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How to Control Wooly Aphids, the Fluffy White Pest on Apple Trees

Woolly aphids are sap-sucking pests that are bluish-black in colour that produce a covering of fluffy white wax that resembles wool. They can be found clustered around the bases of new shoots on branches, wounds on trunks and branches, and on exposed roots of apple trees.

These pests also attack various other shrubs and trees, including alder, elm, mountain ash, hawthorn, serviceberry (Amelanchier), and firethorn (Pyracantha) trees. Infestations of woolly aphids tend to be sporadic, and vary depending on time of year, location and tree species.

Wooly aphids feeding on an apple tree, we can see that some of the aphids have not produced their white woolly covering yet, and appear blue-black in colour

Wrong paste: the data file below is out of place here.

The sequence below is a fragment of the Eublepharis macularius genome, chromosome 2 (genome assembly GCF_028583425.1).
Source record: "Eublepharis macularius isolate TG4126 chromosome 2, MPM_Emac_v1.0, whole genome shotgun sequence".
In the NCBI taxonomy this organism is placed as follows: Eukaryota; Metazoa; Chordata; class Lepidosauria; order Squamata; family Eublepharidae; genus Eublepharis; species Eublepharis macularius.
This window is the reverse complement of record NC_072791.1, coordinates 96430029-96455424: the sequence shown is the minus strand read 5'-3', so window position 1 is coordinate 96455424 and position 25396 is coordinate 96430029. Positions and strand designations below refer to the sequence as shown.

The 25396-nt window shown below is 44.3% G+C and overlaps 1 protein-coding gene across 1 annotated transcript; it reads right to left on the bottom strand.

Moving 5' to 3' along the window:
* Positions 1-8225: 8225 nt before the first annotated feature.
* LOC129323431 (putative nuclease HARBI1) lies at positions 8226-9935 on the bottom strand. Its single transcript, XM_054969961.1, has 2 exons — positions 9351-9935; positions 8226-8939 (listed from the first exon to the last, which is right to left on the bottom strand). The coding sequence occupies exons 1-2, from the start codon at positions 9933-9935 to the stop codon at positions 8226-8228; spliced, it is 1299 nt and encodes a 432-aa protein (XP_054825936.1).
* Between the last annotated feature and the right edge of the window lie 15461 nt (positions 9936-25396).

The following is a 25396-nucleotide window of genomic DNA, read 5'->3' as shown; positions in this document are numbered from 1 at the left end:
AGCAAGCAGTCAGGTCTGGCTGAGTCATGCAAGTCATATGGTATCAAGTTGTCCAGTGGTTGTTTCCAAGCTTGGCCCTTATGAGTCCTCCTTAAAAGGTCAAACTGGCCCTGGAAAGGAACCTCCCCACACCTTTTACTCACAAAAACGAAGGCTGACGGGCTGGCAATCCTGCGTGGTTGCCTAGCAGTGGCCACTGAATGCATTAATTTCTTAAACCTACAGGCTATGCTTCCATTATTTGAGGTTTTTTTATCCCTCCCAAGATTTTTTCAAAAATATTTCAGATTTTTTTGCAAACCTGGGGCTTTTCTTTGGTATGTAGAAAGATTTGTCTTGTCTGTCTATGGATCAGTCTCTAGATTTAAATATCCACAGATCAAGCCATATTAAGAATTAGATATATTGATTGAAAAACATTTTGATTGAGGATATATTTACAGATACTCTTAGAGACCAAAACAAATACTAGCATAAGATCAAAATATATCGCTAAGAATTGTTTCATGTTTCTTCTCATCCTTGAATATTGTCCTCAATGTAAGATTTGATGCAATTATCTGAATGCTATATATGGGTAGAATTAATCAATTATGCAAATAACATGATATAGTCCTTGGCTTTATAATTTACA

The sap loss caused by aphid feeding is usually not significant enough to reduce the vigour of healthy trees, but with heavy infestations the leaves may droop, or dry out, shrivel and drop prematurely. The biggest problem with sap-sucking insects is that they can spread diseases from tree to tree.

Wooly aphids are often mistaken for being a fungus or some other fixed growth on the tree but they’re mobile insects that can freely move around!

Management of Woolly Aphids

All aphids that are visible on trees and shrubs, including wooly aphids, can be blasted off with a moderate jet of water to remove them

It’s easy to control woolly aphids using safe, environmentally friendly control methods.

Hover fly larvae are voracious predators of aphids, and they consume them in great numbers. A study by Washington State University in 2013 found that planting sweet alyssum flowers attracted hover flies which did a good job of reducing woolly aphid populations. The study’s findings were that:

This study can be found at –

Using any of these methods or even better, a combination of them, can effectively control woolly aphids in fruit trees.


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